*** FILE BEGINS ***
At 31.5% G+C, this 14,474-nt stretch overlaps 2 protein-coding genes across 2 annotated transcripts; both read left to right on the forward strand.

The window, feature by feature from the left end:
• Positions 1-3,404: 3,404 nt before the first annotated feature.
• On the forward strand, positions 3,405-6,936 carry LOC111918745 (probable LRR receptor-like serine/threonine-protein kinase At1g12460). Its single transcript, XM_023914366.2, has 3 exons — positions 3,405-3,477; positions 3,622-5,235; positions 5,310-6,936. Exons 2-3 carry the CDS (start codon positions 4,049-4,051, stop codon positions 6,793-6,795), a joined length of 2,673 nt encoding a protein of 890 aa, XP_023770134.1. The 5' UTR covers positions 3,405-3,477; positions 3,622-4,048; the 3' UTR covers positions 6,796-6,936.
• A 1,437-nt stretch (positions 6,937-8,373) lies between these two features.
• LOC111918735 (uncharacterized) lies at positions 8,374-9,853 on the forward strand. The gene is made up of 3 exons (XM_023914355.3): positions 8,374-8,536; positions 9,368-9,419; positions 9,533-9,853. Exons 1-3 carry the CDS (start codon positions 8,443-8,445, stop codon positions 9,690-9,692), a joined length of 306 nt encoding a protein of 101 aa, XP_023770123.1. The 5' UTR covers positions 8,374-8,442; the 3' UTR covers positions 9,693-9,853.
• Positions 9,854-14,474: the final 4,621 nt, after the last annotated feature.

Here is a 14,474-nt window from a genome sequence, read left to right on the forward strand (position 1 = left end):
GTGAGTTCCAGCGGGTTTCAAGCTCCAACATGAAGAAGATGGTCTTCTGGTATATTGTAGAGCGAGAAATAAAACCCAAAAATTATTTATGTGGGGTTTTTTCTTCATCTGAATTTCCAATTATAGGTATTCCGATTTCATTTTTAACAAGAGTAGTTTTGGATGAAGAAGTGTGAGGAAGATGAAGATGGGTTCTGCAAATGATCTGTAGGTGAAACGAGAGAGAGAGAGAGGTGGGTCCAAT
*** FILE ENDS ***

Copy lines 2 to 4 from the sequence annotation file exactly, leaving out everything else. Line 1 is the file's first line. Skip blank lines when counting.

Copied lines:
The window, feature by feature from the left end:
• Positions 1-3,404: 3,404 nt before the first annotated feature.
• On the forward strand, positions 3,405-6,936 carry LOC111918745 (probable LRR receptor-like serine/threonine-protein kinase At1g12460). Its single transcript, XM_023914366.2, has 3 exons — positions 3,405-3,477; positions 3,622-5,235; positions 5,310-6,936. Exons 2-3 carry the CDS (start codon positions 4,049-4,051, stop codon positions 6,793-6,795), a joined length of 2,673 nt encoding a protein of 890 aa, XP_023770134.1. The 5' UTR covers positions 3,405-3,477; positions 3,622-4,048; the 3' UTR covers positions 6,796-6,936.